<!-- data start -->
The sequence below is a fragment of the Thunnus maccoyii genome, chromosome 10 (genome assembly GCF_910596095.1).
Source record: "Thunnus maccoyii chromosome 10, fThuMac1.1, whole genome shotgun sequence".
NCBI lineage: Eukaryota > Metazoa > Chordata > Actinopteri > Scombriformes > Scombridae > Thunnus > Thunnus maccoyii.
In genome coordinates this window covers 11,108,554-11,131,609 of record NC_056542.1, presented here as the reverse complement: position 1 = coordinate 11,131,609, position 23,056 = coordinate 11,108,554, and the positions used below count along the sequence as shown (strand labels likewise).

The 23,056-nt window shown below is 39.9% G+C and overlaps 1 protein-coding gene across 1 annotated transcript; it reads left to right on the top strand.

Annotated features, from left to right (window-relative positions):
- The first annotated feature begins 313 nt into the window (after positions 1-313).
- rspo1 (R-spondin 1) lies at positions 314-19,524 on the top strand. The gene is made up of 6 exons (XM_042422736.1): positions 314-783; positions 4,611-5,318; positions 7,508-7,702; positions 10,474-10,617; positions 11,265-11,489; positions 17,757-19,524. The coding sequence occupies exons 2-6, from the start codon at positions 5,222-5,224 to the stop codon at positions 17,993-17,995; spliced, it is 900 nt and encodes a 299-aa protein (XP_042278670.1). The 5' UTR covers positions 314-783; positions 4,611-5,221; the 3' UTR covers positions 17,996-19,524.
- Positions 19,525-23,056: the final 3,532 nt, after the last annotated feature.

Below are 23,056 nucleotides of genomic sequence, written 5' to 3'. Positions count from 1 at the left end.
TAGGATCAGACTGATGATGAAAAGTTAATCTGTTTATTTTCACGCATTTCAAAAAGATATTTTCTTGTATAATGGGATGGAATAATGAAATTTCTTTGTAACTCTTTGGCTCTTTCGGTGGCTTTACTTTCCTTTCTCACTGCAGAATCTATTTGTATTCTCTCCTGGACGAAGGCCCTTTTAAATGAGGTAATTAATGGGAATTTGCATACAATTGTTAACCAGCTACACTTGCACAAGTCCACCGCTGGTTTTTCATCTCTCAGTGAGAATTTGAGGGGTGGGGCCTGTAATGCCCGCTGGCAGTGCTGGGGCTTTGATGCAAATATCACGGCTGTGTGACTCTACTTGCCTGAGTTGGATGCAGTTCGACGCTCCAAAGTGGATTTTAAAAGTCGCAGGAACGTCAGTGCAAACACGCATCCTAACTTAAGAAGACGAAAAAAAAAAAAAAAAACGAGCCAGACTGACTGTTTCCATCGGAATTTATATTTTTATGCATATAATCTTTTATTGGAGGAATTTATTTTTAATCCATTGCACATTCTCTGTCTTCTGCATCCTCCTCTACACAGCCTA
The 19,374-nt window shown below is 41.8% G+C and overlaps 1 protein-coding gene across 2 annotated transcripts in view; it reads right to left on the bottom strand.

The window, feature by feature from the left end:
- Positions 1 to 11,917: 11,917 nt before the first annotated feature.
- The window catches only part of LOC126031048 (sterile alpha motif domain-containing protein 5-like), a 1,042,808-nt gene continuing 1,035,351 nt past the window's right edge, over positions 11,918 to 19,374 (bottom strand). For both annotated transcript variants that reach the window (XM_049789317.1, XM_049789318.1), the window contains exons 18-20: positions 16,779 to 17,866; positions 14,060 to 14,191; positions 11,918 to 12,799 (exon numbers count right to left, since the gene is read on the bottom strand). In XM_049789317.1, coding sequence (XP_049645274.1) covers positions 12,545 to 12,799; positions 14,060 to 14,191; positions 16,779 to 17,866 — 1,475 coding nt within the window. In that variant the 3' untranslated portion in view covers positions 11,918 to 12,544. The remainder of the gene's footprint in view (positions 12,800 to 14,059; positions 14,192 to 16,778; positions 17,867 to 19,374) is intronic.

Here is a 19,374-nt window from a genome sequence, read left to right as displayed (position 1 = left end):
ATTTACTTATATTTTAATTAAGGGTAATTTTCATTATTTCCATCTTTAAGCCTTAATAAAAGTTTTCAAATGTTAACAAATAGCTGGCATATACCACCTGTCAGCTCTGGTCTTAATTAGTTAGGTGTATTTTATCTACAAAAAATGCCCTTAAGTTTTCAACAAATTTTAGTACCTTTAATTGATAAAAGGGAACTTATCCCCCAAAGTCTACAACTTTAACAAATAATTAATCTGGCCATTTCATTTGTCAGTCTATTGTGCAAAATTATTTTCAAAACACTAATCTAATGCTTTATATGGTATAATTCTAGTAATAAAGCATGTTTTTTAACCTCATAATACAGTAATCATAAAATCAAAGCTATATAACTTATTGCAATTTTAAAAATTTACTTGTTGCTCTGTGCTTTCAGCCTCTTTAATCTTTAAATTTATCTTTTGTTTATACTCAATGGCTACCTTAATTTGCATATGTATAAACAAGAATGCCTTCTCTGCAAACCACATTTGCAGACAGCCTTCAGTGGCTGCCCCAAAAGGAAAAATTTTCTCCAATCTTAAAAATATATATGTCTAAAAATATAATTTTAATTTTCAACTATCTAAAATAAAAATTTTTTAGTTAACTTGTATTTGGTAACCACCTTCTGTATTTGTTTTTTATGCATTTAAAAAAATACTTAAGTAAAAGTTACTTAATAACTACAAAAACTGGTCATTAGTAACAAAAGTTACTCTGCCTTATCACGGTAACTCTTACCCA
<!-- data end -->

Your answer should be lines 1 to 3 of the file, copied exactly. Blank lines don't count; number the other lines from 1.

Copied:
The sequence below is a fragment of the Thunnus maccoyii genome, chromosome 10 (genome assembly GCF_910596095.1).
Source record: "Thunnus maccoyii chromosome 10, fThuMac1.1, whole genome shotgun sequence".
NCBI lineage: Eukaryota > Metazoa > Chordata > Actinopteri > Scombriformes > Scombridae > Thunnus > Thunnus maccoyii.